One line of research on student understanding of complex systems has tended to emphasize discontinuities between common misconceptions and relatively more sophisticated understandings. Other work has focused on instruction while acknowledging the existence of other ways of understanding complex systems, but less emphasis has been on examining the knowledge structures within these intermediate ways of understanding. This study takes a microgenetic approach to examining student’s explanations for the behavior of complex systems. Using the Knowledge-in-Pieces epistemological perspective, the analysis documents a continuity of reasoning patterns across less prototypically centralized and more prototypically decentralized (a more sophisticated causality) explanations while explaining the movement of sand dunes. The first analysis examines 31 interviews and shows that many reflected a general reasoning pattern that encompassing some combination of an initial centralized explanation, a final decentralized explanation, and transitional explanations. A second analysis examines a single student’s reasoning pattern and finds that the activation of relevant intuitive knowledge pieces (p-prims) and transitional explanations function as threads of continuity across the continuum of reasoning patterns. These findings suggest that students are able to exhibit a continuity of reasoning patterns across centralized to decentralized causality and are able to access productive intuitive knowledge about complex systems that are applicable to both the macro and micro levels of sand dune movement. Implications suggest that future research investigate these transitional explanations along with the mechanisms of shifting explanations that can account for this robust continuum.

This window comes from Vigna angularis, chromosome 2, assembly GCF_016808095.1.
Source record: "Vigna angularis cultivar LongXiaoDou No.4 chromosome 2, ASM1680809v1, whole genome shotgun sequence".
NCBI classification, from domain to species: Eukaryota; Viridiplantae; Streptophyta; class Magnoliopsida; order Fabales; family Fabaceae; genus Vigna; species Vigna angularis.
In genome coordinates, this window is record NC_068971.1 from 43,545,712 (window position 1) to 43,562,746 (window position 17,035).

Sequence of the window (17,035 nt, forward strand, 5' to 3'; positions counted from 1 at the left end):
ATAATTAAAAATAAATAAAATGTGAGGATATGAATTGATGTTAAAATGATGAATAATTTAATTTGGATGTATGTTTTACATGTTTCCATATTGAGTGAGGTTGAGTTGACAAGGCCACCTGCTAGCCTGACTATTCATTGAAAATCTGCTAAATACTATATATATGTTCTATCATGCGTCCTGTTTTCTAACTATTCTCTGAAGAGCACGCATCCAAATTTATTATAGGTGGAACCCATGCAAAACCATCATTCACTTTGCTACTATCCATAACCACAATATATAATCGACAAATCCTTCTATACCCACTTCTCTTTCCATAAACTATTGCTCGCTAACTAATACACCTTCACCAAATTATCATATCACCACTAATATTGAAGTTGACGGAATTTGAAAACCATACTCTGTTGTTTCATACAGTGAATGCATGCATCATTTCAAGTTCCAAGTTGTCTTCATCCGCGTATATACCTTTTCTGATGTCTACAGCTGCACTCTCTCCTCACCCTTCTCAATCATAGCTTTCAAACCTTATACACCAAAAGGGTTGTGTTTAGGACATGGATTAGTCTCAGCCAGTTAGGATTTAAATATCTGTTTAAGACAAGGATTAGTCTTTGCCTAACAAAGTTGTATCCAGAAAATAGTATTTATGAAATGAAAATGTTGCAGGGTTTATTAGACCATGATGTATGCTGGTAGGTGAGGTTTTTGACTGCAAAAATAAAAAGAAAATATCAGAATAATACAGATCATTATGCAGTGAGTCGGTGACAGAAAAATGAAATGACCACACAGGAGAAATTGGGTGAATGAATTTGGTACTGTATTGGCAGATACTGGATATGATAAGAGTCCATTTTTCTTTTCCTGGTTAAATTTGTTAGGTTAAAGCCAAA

- Complex systems
- Conceptual change
- Learning mechanisms
ASJC Scopus subject areas
- Developmental and Educational Psychology